The Macho Challenge: Riding the Bulls

The Macho Challenge: Riding the Bulls    

Tara A. Spears

Reader Advisory: This extreme sport -with graphic photos- may be offensive. Reader discretion is advised.

One of the oldest forms of extreme sports is bull riding competition. From the original 1500s ranch challenges among workers, bull riding has evolved into a professional profession that is revered in many countries. Events are even featured on cable TV! There is a pro bull riding circuit that travels around the country; and Saturday, 30 May, La Penita is hosting a pro bull riding event as the grand finale to its Patron Festival. What makes this Jaripeo extra special is that the promoters have contracted quality livestock for the event. Yep, the headliners are pro bulls!

Most livestock breeders and cattlemen show respect for their animals. Science and genetics is an integral part of raising bulls, especially for use in rodeo performances. As American bull rider (retired) and trainer of rodeo stock, Jerome Davis explains: “Modern cattle ranching demonstrates how integral recorded data and genetics are to breeding winning bucking cattle. The goal is to achieve an athletic bull with just the right amount of ‘heat’ or aggression.”

“We don’t want a bull that’s too mean as they wear themselves out,” explains Mr. Davis. “They can also flip over in the bucking chute and get injured. But some ‘heat’ ensures a bull’s longevity.”

“Bucking bulls can carry infusions of Brahman, Mexican fighting bull, Watusi (African cattle), Charolais and Piedmontese genes. When they are to be ridden, bulls wear a flank strap that sits over their hips. Its role is to increase the tendency to kick out. This doesn’t hinder the bull in any way and the strap is not tied tight. In Canadian and US pro rodeo, a modern self-releasing strap is used to train young bulls. The weight is electronically released after four to six seconds. This simulation of an ‘out’ reveals whether the animal has the right stuff. Those not making the grade are sold as feeder cattle at the sale barn.”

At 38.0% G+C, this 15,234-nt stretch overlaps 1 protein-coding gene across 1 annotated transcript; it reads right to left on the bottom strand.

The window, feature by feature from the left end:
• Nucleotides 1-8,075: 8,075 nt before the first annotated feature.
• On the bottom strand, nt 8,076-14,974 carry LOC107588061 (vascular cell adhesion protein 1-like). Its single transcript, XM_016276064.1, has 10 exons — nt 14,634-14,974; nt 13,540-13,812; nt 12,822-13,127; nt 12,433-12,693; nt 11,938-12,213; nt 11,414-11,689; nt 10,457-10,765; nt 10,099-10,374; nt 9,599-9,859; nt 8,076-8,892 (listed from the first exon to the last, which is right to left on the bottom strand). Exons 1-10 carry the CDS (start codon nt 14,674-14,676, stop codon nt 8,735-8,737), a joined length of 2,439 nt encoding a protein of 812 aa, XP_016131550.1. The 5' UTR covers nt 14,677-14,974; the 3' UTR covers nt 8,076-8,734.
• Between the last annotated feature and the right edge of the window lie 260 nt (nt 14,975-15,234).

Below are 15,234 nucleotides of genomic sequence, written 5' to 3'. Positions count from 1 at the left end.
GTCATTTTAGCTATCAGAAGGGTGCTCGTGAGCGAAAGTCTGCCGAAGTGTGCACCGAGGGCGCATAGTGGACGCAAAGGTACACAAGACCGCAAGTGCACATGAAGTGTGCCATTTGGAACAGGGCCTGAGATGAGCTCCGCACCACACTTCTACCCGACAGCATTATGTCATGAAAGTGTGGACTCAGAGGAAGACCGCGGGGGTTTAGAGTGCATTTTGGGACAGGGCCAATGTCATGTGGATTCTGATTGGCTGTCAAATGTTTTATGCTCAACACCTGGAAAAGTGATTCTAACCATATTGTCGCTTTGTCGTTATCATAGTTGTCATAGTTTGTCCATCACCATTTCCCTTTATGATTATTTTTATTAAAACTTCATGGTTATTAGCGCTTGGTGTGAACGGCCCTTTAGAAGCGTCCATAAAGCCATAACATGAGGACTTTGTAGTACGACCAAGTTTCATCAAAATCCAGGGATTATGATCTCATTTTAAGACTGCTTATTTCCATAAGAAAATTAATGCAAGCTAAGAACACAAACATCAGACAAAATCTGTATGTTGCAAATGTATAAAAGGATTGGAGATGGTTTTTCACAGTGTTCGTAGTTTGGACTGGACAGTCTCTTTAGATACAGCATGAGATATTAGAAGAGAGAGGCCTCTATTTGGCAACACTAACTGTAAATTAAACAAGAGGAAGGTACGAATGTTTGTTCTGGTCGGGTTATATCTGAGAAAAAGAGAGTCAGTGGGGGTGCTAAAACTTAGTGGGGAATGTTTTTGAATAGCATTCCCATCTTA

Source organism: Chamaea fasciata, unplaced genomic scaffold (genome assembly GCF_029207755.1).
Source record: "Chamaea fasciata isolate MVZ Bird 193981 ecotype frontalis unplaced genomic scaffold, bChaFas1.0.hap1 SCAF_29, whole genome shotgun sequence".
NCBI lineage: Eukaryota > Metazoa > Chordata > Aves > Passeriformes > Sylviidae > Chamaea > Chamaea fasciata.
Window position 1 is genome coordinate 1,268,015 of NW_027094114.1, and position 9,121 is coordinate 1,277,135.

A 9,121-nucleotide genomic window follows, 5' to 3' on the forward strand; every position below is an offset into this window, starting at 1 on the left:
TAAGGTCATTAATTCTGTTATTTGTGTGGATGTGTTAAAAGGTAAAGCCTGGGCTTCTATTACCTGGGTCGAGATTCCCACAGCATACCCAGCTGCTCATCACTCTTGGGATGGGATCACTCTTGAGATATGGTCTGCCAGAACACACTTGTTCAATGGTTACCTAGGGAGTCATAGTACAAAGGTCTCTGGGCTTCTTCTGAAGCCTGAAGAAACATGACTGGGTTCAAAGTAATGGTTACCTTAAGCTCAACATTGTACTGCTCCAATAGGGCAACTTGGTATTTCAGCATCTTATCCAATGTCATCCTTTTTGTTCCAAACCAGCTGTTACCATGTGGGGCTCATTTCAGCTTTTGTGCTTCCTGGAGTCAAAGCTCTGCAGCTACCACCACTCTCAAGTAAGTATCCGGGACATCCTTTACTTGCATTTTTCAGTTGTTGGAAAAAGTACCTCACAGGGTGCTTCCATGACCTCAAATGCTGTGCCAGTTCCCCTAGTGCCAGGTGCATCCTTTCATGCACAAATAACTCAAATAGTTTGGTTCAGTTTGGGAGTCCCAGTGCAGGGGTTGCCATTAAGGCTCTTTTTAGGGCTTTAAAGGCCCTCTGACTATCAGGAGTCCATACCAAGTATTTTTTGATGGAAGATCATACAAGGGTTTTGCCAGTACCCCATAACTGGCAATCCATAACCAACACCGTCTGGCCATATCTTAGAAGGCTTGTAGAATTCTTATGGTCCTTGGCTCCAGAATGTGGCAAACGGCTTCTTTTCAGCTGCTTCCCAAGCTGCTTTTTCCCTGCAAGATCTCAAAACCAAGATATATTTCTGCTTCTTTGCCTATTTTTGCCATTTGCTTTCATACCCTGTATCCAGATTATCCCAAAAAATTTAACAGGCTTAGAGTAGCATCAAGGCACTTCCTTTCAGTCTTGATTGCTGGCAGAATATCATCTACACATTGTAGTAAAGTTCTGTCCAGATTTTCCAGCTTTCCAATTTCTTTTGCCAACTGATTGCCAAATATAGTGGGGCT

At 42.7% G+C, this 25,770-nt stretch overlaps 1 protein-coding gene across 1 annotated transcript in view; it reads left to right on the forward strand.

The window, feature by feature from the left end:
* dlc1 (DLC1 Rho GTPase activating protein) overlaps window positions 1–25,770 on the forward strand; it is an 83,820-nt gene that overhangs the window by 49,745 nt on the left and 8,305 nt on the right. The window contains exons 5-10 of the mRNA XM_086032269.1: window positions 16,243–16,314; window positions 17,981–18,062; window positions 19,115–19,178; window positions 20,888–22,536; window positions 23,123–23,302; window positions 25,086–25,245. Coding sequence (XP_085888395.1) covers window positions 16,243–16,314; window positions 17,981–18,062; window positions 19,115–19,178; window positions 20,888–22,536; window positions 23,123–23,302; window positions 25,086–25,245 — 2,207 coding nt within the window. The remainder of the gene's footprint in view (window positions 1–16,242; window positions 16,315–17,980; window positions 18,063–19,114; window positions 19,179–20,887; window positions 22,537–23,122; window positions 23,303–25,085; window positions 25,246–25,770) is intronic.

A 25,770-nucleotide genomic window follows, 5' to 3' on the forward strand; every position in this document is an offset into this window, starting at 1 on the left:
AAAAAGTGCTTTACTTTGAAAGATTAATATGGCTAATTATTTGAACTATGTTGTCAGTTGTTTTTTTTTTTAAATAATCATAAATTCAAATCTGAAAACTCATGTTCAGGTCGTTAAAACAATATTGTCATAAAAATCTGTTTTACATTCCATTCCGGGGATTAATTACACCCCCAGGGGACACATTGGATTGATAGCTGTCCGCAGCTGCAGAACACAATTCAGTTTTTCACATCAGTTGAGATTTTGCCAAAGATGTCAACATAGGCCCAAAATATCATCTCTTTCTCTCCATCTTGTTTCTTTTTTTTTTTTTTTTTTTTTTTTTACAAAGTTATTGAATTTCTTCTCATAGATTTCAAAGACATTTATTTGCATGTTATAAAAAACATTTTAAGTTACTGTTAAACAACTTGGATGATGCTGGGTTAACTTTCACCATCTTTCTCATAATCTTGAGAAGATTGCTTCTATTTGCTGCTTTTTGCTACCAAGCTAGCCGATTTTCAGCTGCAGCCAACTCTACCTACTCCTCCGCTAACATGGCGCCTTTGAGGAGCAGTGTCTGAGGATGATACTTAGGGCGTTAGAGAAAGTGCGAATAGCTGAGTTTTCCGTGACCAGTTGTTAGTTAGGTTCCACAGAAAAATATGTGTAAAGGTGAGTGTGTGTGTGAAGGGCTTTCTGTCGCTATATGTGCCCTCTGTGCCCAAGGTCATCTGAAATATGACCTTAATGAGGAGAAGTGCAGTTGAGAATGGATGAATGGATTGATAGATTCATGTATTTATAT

According to the North American Corriente Association, “Criollo cattle can be found throughout the Western Hemisphere and some Criollo have been developed into unique breeds, e.g., the tropically adapted Romosinuano. Other Criollo cattle were responsible for the genetics that led to the Longhorn breed. The resurgence of sport rodeo rekindled interest in Mexican cattle frequently referred to as Corriente or Mexican fighting bulls. Corriente cattle have been selected and raised primarily as sports cattle, used mainly for team roping and bulldogging.” Raising a bad bucking bull is serious business and just any cow won’t do.

Mexican style bull riding: Sometime the riders line up in the center of the ring to draw their ride. To build up anticipation and excitement, the rodeo emcee gives a description of each participating bull. Each cowboy draws a piece of paper to see which bull is his for the round. After leaving the ring, the riders prepare for the event by putting on equipment such as spurs or shin guards and often wrapping their fingers or entire hand with tape or elastic bandage for better gripping. The amount of protective gear varies but the casual participant may go just in regular clothes.

The last step of preparation is to put their hat that typically is snug. Often the competitors will stretch to warm-up as they wait their turn near the chutes. The cattlemen put the bull in the chute and the rider eases down onto the mammoth animal. Each cowboy seems to have his own good luck routine: one will stomp his legs three times before mounting; another will grab a handful of dirt before climbing the gate. The rodeo workers tense as they must be ready open the door as soon as time is called: they yank the cinch tight simultaneously with pulling open the gate. The bull comes out fast, bucks, turns, and twists to try to throw off the rider.

The band plays a rousing Mexican ballad about riding the bulls as announcer calls the next rider. Each attempt to ride a massive bull passes in a flash: most of the riders quickly get tossed. Those riders that do manage to last only need to stay on until the 8 second buzzer. While not for the faint hearted, it is an adrenaline rush to see man versus beast.